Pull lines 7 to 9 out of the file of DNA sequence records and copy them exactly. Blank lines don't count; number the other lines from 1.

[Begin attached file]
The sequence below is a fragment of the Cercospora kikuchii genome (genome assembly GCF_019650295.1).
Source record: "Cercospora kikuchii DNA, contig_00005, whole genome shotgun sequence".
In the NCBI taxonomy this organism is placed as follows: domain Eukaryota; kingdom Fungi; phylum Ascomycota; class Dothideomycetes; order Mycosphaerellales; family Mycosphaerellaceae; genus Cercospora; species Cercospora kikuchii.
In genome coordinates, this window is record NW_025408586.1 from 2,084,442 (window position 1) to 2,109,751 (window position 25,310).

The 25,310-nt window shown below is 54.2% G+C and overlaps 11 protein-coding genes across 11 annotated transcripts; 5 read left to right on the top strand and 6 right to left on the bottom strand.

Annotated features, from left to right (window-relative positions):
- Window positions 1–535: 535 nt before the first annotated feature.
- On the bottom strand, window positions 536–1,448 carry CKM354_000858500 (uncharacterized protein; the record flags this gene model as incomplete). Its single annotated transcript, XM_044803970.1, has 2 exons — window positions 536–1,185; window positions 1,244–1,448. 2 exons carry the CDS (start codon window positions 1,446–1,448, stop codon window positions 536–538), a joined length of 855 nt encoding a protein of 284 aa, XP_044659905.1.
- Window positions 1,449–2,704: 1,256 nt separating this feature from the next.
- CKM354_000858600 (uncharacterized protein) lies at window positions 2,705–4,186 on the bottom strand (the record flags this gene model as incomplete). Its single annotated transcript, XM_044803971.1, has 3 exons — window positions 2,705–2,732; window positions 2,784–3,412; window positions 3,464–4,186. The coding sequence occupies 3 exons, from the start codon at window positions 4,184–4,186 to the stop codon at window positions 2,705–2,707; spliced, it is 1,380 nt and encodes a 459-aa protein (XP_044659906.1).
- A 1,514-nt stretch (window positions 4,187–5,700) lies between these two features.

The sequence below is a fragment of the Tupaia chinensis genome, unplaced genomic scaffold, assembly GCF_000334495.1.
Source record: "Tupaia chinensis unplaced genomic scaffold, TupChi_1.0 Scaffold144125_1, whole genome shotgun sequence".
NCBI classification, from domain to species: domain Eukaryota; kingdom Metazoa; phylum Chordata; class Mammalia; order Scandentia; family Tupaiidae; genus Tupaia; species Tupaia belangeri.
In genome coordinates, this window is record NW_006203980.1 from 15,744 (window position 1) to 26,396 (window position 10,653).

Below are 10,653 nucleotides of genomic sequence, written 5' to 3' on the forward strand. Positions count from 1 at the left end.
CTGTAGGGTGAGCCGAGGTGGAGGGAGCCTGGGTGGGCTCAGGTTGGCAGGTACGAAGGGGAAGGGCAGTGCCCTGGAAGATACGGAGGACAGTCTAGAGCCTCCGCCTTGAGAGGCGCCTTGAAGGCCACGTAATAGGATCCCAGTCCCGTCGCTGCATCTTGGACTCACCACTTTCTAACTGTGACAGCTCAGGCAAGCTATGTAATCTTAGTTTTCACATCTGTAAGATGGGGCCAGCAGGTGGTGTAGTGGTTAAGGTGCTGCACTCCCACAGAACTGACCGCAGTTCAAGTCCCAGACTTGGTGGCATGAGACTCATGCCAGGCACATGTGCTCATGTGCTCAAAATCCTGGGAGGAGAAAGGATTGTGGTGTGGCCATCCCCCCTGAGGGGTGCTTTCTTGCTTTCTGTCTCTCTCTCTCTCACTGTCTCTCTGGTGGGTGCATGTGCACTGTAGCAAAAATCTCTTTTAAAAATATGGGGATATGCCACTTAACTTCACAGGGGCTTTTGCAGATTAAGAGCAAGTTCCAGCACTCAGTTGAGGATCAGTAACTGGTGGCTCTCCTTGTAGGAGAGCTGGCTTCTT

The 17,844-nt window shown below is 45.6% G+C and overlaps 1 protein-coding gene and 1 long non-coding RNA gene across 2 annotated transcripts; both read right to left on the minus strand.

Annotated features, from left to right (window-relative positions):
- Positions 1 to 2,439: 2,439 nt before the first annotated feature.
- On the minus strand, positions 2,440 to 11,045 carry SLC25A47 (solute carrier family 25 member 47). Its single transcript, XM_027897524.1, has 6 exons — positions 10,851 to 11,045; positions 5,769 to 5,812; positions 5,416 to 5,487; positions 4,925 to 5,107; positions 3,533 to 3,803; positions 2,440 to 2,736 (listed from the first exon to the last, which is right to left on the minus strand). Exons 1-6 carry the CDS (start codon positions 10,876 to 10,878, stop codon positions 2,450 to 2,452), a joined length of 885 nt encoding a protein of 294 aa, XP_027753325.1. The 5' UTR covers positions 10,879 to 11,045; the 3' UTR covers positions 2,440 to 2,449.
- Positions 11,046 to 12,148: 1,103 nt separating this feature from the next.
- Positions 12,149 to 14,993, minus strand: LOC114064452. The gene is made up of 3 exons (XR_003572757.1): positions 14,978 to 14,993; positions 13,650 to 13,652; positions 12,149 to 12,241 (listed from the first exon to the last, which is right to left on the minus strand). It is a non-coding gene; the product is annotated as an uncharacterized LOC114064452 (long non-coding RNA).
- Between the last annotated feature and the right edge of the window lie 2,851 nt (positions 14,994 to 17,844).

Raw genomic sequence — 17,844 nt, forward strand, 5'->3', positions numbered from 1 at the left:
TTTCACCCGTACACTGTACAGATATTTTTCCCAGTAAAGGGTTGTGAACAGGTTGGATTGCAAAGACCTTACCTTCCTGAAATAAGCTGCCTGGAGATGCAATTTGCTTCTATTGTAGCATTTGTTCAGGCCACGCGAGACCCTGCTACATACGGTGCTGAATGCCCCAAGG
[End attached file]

- Window positions 1–535: 535 nt before the first annotated feature.
- On the bottom strand, window positions 536–1,448 carry CKM354_000858500 (uncharacterized protein; the record flags this gene model as incomplete). Its single annotated transcript, XM_044803970.1, has 2 exons — window positions 536–1,185; window positions 1,244–1,448. 2 exons carry the CDS (start codon window positions 1,446–1,448, stop codon window positions 536–538), a joined length of 855 nt encoding a protein of 284 aa, XP_044659905.1.
- Window positions 1,449–2,704: 1,256 nt separating this feature from the next.